News & Events

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Foster Care in the News

  • There are kids across the Inland Empire who lack a positive role model, and volunteers — especially men — are needed to spend time getting to know them, playing catch, and simply showing up. Big Brothers Big Sisters and CASA of San Bernardino County are in need of volunteer mentors and advocates to give just a few hours a week. To learn more or get involved, visit IEBigs.org or CasaOfSB.org.

  • The breakdown of an adoption has a huge impact on the adopters and child, whether it happens in the early days of the placement or months or years after the child has legally been adopted. This adoption disruption can have many causes, but there are things that social workers and foster carers can do in order to avoid a heightened risk of disruption.

  • Youth in foster care should be nurtured and supported past the age of majority.

  • As Krisha Ross got closer to aging out of foster care, she decided to drop out of high school in 2015 in order to find work.
    “I did not see the value of continuing school for two years when I needed to work to live,” said Ross, who dropped out of high school in Los Angeles during her sophomore year.
    But she didn’t have much luck

  • Before assigning young people to group homes or other residential treatment facilities, child welfare judges need more information, according to a report from the Building Bridges Initiative and Association of Children’s Residential Centers. One item on this must-know list: Whether or not professionals have explored all possible placement options for a youth, including living with a family member.

  • Recently, I was interviewed by a high school student. She interviewed me for an assignment that required her to get the perspective of a former foster child. I obliged, and here’s the second part of that conversation (read the first part here):

    HS Student: Are you still affected by your time in foster care, even to this day?

    Me: Yes and I must point out, I’m more affected by the events that led me into foster care. You know, the abuse and failure in parenting and protection. I refuse to blame everything on foster care but yes, my time in the system certainly caused further damage in some ways.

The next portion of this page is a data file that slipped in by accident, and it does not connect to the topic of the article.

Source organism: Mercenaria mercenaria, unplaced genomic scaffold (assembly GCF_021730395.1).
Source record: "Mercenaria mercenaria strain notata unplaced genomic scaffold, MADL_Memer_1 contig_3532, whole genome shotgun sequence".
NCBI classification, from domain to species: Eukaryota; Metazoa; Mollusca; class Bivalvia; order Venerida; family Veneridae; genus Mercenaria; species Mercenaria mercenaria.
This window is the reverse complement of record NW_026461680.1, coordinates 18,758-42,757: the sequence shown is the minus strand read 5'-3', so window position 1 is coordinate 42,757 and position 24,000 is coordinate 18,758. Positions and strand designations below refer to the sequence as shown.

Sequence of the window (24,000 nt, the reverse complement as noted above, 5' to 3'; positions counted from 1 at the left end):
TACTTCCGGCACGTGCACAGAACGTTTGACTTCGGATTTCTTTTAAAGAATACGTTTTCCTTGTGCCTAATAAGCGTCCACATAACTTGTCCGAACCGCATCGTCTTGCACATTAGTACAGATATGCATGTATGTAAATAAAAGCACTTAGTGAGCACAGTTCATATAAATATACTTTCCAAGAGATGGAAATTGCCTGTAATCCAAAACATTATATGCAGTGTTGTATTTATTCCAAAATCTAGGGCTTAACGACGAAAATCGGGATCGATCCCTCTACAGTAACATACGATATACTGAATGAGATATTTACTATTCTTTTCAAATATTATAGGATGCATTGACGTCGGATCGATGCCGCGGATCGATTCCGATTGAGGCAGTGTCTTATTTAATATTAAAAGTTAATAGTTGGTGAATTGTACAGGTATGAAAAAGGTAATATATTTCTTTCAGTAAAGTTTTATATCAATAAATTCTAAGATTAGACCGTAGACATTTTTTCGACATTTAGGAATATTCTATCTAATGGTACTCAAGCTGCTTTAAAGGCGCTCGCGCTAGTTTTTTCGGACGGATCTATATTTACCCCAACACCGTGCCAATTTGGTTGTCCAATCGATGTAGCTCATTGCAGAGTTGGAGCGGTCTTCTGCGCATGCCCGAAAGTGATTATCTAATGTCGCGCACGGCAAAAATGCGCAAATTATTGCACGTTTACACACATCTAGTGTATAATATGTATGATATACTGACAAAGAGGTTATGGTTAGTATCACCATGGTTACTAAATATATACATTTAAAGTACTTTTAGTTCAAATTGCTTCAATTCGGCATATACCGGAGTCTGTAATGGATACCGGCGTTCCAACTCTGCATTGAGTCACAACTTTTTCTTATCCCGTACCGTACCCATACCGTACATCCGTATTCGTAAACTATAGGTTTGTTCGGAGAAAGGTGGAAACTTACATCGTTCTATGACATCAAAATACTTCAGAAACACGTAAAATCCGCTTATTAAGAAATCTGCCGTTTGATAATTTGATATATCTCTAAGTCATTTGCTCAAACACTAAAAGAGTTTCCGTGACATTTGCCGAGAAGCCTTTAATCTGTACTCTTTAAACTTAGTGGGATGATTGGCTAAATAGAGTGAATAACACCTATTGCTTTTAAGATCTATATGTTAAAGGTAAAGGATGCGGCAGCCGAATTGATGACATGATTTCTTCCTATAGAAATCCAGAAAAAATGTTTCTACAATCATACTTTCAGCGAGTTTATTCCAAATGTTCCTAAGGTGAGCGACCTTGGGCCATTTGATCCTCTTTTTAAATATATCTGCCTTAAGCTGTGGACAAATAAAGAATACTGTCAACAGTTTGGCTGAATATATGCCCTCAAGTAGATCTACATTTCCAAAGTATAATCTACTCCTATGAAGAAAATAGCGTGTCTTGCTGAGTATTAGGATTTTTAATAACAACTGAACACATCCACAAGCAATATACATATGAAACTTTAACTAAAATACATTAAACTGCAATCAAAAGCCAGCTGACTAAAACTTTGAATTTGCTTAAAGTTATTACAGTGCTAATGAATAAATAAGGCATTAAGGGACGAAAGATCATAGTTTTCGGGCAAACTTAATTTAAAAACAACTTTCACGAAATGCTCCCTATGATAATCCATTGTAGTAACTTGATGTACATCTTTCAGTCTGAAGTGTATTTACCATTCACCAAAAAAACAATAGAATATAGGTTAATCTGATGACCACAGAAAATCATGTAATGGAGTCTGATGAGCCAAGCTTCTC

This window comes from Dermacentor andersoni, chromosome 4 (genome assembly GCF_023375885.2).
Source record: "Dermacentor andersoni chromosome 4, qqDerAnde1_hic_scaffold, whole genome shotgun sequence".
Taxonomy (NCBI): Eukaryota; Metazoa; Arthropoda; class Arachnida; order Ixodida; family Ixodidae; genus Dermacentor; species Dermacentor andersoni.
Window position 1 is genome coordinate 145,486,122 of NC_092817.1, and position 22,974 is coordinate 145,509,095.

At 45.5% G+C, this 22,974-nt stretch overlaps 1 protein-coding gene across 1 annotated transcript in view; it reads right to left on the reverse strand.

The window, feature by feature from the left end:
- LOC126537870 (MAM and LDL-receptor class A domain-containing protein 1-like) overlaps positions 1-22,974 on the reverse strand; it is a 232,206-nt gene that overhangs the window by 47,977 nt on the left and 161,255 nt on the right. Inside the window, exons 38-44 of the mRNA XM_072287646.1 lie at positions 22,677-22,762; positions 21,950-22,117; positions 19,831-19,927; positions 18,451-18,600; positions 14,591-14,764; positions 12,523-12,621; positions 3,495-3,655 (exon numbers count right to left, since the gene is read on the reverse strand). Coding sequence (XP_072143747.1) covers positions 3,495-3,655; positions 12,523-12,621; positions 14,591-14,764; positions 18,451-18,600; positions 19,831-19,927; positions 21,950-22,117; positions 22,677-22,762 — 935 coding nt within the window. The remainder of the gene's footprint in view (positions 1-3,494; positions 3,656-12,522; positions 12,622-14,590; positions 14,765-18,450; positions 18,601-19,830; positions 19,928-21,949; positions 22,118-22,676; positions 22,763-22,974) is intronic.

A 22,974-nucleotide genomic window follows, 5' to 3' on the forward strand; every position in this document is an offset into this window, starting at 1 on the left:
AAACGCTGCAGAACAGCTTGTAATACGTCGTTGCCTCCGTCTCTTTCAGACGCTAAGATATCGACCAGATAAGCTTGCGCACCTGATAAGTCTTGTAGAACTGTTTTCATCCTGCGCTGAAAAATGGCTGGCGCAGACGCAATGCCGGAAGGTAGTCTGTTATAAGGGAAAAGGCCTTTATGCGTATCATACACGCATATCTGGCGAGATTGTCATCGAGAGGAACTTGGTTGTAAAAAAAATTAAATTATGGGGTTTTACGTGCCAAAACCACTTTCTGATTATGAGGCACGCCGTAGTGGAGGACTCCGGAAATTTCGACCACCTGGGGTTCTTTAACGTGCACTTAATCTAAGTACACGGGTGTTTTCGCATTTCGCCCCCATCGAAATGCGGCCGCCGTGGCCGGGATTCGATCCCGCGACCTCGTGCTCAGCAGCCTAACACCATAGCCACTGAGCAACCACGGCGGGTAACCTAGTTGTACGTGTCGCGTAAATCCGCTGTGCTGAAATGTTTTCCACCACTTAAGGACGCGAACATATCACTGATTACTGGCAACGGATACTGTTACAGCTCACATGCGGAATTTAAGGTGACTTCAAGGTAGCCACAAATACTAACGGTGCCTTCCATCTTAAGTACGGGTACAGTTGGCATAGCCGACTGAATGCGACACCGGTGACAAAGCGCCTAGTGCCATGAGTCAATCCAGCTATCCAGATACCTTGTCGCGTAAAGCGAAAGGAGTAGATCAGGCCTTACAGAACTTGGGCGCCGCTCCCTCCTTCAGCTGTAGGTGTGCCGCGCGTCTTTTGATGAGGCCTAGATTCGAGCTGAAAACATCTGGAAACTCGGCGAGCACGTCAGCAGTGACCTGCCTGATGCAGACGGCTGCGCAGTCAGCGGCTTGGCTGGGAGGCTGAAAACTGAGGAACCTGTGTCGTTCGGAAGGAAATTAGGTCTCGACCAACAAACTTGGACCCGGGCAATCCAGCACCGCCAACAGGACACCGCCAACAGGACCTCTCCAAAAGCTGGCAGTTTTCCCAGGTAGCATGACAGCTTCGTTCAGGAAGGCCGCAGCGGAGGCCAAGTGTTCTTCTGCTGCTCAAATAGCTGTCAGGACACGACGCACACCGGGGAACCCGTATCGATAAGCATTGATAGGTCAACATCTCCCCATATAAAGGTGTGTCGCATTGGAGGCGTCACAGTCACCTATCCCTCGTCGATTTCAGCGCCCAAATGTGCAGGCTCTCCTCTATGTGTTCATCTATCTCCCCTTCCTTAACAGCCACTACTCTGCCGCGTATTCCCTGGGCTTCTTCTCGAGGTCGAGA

• All too often, children in care are seen as dangerous, delinquent or damaged goods. The circumstances of their early life, which are likely to include trauma, abuse and neglect, are commonly forgotten. Instead, we see communities protesting against residential care homes being built in their neighbourhood. We think children in care are there because they have somehow played a part in their fate. They’ve become a number, a case, a file.

  • Recently, I was interviewed by a bright-eyed, earnest high school student. She interviewed me for an assignment that required her to get the perspective of a foster child. I obliged, and here’s a snippet of that conversation:

    HS Student: What age where you when you entered foster care?

    Me: Fourteen. I didn’t know anything about it upon entry.

  • Connecting with troubled students is not easy work. Many of these young people come into our classrooms and schools on a daily bases depressed, hostile, discouraged, unmotivated and angry.

  • There are several points that foster parents should explain to foster kids that are newly entering foster care. These things are what the foster kids need to know so that they don't feel that they were just picked up and dropped off at a stranger's home.

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